Just as troubling (and another factor in the failure of abuse cases within the sytem to go anywhere) is the fact that Randall W. “Randy” Reynolds, a West Texas district attorney accused of ignoring a graphic and detailed report alleging rampant sexual abuse at a state juvenile jail, won the March Democratic primary with 68% of the vote essentially guaranteeing his re-election as there is no Republican challenger.
According to a Texas Ranger report, the allegations of sexual abuse were laid out and handed over to Reynolds more than two years before the claims of abuse were made public.
And the public apparently didn't care all that much.
The following is a press release from the ACLU.
ACLU Challenges Solitary Confinement And Unwarranted Strip Searches Of Girls Held In Texas Youth Prison
FOR IMMEDIATE RELEASE
CONTACT: (212) 519-7808 or 549-2666; firstname.lastname@example.org
AUSTIN, TX – The American Civil Liberties Union and the ACLU of Texas filed a class action lawsuit today on behalf of five girls – all of whom have histories of sexual, physical, or emotional abuse – held in the Brownwood State School. Brownwood is a "high security" youth prison located in central Texas and operated by the Texas Youth Commission (TYC), the state's juvenile corrections agency. The ACLU charges that TYC subjects the girls to unwarranted solitary confinement, routine strip searches and brutal physical force.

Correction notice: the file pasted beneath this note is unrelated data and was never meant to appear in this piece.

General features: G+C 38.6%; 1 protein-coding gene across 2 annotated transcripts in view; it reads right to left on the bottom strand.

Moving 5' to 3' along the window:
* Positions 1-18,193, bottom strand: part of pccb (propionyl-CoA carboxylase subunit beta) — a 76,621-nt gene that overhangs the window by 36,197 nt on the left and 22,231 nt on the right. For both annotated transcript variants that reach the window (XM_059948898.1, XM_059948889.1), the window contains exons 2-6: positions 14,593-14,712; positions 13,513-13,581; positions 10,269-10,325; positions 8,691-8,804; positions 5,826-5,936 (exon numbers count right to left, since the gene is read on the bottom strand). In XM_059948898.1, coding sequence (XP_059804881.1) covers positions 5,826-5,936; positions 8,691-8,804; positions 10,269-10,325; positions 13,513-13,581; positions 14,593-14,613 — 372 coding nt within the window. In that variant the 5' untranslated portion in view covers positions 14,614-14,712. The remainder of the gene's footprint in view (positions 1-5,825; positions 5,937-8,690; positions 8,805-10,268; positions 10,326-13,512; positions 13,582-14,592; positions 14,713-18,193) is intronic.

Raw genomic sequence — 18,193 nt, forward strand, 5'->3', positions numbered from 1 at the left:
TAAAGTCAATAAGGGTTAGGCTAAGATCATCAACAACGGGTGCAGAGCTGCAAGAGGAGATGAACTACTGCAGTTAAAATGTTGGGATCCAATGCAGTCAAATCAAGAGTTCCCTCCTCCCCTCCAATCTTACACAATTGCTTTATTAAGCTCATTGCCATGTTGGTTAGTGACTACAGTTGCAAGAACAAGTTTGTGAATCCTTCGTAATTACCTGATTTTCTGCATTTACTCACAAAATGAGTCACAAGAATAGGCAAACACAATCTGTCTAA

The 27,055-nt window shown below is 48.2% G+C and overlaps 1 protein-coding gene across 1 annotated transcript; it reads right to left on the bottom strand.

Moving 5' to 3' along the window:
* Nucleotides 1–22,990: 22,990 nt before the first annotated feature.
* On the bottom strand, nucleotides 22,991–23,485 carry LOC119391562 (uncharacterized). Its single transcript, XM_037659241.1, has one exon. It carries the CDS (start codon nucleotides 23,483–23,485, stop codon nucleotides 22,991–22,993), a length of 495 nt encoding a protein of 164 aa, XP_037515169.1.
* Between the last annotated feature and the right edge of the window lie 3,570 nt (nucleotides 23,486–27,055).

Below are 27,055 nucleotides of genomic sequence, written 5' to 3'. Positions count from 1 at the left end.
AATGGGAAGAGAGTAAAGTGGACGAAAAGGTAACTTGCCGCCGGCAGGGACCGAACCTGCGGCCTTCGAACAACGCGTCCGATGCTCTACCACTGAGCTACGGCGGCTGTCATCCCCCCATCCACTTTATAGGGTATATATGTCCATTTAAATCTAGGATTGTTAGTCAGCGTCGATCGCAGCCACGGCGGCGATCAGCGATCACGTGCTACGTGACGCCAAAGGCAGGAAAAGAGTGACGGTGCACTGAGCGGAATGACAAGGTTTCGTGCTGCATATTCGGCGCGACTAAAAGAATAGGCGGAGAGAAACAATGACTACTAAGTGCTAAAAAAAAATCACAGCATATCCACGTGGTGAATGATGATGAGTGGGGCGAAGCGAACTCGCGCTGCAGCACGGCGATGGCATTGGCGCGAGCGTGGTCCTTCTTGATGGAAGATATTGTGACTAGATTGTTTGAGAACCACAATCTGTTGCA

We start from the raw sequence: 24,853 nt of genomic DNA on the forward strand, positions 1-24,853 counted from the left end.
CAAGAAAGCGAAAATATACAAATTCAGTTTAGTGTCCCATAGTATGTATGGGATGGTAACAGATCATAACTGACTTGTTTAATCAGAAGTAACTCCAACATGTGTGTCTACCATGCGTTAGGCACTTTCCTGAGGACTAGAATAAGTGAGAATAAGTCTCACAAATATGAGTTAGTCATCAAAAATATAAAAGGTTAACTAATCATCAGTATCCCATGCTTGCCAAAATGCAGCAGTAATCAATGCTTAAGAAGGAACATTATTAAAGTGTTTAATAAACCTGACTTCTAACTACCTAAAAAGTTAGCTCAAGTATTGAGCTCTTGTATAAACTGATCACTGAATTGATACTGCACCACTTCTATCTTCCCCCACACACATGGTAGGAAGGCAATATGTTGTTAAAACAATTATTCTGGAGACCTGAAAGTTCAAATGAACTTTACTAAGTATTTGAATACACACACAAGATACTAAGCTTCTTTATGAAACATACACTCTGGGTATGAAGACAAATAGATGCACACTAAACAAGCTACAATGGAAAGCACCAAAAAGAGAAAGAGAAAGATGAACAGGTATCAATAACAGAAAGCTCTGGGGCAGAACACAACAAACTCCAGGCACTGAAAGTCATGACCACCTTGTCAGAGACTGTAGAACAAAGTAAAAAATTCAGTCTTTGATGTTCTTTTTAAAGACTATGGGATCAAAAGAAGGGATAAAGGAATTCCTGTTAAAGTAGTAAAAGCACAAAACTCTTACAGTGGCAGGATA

"Throwing children into cold, bare solitary confinement cells is profoundly damaging, especially to children who previously have been abused," said Mie Lewis, staff attorney with the ACLU Women's Rights Project. "The ACLU has closely monitored developments in the Texas Youth Commission over the last year, and although we see some improvements, TYC's reliance on solitary confinement has to stop."
The ACLU charges that the treatment the girls have suffered violates their constitutional rights under the Fourth, Fifth, Eighth, and Fourteenth Amendments as well as international standards protecting children from abuse and prohibiting torture and other forms of cruel, inhuman or degrading treatment or punishment. The lawsuit was filed in U.S. District Court for the Western District of Texas.
"We are optimistic that we can meet with the defendants soon and come to an amicable solution," said Lenora Lapidus, Director of the ACLU Women's Rights Project. "It's in the interests of both the children and TYC to stop these practices."